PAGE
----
Building Collapse Rescue: Operational Considerations

Although there has been recent development of new equipment that has made a significant improvement in how building collapse rescue operations are resolved, the strategy and tactics of the collapse rescue operational plan that we use today can be traced...

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As in other special operations, it is extremely important to have an outside resource list in place for specialized equipment and personnel that are not available from within the fire department. Strong consideration to utilize part (or all) of the assets on the list should begin early in the operation (during the survey/assessment phase). The following speciality areas should be included on the list: structural engineers, architects, practical shoring engineers, utility company contacts (for emergency operations and also for readily available heavy construction equipment), demolition contractors (with an itemized list of heavy equipment available), search dogs, sources for immediate delivery of lumber for shoring, technical advisors (for example, personnel from the Federal Emergency Management Agency's Urban Search And Rescue Task Forces), and other municipal departments (such as the highway department for heavy equipment).

Signed contracts and agreements between the fire department/city government and these private contractors should be in place (and periodically updated) so that there is no delay in providing emergency services (due to misunderstanding or billing questions at the collapse site).

This is the stage of the operation where needs are projected for the entire duration. Due to the extended "reflex time" required to get certain resources on the site, it is standard practice to request the response of certain outside resources immediately upon assessment, even though these resources will not be used until the third or fourth stages of the operational plan.

As the survey/assessment phase switches into the "action" phases, the search and removal of victims on the surface (and also those victims who can be easily extricated from minor debris entanglement near the surface) of the collapse site is now accomplished. According to statistics, half of the people rescued from collapsed buildings are found during this stage.


After the first stage is completed, all voids (spaces and crevices throughout the rubble) should be identified and searched. About 25% of victims are found during this phase. There are four major types of collapse patterns.

  • Pancake collapse void. Floors fall as a unit and fall in a stacking effect on top of each other. Victims are usually found between floors or in voids created by furniture or machinery.
  • V-shaped collapse void. The floor breaks near the center and falls to the floor below while still attached to the exterior walls, forming a "V."
  • Supported lean-to collapse void. The floor fails at one end and stays anchored at the other end.
  • Unsupported lean-to collapse void. Sometimes called lean-to cantilever collapse void, this is similar to a supported lean-to collapse, with the following important exception: the failed end hangs with no solid support, creating the most unstable and dangerous type of collapse. The potential for secondary collapse is significant; the unsupported floor area must carefully be secured and stabilized.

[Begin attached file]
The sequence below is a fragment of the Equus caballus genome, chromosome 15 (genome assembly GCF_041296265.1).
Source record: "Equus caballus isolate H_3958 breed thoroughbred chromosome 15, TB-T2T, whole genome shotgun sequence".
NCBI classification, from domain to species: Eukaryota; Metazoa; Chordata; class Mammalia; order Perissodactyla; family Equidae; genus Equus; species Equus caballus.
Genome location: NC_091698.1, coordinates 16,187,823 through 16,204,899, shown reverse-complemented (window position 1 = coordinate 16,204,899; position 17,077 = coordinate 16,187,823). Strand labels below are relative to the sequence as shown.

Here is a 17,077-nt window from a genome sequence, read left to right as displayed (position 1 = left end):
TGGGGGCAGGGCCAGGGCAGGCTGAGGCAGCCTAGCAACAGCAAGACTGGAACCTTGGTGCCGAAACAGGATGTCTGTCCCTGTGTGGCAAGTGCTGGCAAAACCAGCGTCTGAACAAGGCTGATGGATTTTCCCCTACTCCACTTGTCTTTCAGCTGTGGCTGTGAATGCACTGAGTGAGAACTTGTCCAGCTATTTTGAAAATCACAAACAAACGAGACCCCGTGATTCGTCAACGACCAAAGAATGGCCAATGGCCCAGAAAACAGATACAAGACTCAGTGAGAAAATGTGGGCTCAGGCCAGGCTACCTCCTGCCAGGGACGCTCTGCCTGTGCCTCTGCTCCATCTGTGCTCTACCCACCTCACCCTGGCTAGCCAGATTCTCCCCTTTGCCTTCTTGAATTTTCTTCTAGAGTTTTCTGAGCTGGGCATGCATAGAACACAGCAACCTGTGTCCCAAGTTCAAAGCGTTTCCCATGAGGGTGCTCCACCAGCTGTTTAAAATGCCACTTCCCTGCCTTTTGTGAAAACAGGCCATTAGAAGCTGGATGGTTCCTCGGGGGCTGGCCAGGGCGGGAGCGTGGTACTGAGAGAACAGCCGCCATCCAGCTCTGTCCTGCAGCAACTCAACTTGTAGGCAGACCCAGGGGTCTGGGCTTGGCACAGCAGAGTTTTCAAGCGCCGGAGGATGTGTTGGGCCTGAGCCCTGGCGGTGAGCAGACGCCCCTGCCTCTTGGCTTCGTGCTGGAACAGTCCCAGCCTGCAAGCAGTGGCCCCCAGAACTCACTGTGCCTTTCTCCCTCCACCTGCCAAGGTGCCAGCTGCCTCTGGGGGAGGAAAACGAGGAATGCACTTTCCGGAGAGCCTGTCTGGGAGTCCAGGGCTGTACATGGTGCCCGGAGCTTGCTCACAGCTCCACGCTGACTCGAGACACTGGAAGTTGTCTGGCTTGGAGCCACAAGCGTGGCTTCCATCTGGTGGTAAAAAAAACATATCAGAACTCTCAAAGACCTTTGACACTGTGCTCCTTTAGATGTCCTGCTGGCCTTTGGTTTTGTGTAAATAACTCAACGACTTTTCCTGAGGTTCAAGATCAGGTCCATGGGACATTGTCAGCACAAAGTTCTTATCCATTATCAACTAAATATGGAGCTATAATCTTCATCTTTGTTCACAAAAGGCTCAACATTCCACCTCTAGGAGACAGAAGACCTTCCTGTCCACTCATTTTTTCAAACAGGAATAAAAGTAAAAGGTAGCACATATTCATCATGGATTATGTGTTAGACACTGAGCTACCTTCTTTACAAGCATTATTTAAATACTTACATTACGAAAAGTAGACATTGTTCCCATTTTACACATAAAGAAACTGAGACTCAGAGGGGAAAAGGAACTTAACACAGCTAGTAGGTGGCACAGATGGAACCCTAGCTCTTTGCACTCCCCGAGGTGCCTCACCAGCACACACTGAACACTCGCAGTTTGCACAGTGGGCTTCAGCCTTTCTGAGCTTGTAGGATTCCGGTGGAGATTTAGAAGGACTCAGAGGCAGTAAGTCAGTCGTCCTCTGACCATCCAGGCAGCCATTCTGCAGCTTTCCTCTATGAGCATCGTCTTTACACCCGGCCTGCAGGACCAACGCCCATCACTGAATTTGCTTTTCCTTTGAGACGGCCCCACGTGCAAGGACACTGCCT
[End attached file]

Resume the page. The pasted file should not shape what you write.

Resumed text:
Photo by Dan Quimby
This stabilizes the involved areas and reduces the risk for firefighters operating in collapse voids.

At this point, a determination should be made as to whether the operation will proceed as a rescue operation or a body recovery. If it is determined to be a rescue, then the time factor becomes critical, and rescuers could expect to be exposed to a certain amount of calculated risk. If it is a body recovery, time is no longer a controlling factor, and risk to firefighters is not acceptable. "Rescue vs. recovery" is one of the most critical decisions the incident commander has to make.

The type of building construction involved will have a significant impact on this decision due to the fact that the type of building materials involved will dictate the types of tools required, and the specific tactics for the extrication of victims. Most importantly, it will dictate the time required to complete the task.

Although monitoring for secondary collapse must occur throughout all four stages of the operational plan, it is mandatory that it occurs during the void search phase. This is accomplished by assigning at least one member to closely monitor the area(s) involved. This position is usually augmented by another member who will use a builder's transit to detect any movement in the portion of the building (or exposures) still standing. Any visual changes are then immediately communicated to the incident commander, and the operational plan is adjusted accordingly.

Locating Buried Victims

One of the most challenging aspects of collapse operations is locating buried victims. This is critical because efforts spent in shoring and breaching operations in the wrong area will waste valuable time and resources and unnecessarily fatigue the rescuers. Four main methods are employed.